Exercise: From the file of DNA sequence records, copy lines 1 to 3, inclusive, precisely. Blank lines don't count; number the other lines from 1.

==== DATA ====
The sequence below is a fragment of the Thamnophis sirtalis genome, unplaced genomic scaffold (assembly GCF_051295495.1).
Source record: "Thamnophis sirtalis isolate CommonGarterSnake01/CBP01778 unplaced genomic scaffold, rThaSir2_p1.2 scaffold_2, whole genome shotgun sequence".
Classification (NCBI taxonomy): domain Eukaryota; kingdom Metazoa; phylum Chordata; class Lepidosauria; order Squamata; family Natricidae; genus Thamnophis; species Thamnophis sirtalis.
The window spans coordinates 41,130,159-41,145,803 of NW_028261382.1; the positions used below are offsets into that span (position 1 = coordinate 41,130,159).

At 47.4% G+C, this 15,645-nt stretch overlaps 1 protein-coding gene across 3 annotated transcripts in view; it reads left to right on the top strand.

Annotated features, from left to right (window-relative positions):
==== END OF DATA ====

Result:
The sequence below is a fragment of the Thamnophis sirtalis genome, unplaced genomic scaffold (assembly GCF_051295495.1).
Source record: "Thamnophis sirtalis isolate CommonGarterSnake01/CBP01778 unplaced genomic scaffold, rThaSir2_p1.2 scaffold_2, whole genome shotgun sequence".
Classification (NCBI taxonomy): domain Eukaryota; kingdom Metazoa; phylum Chordata; class Lepidosauria; order Squamata; family Natricidae; genus Thamnophis; species Thamnophis sirtalis.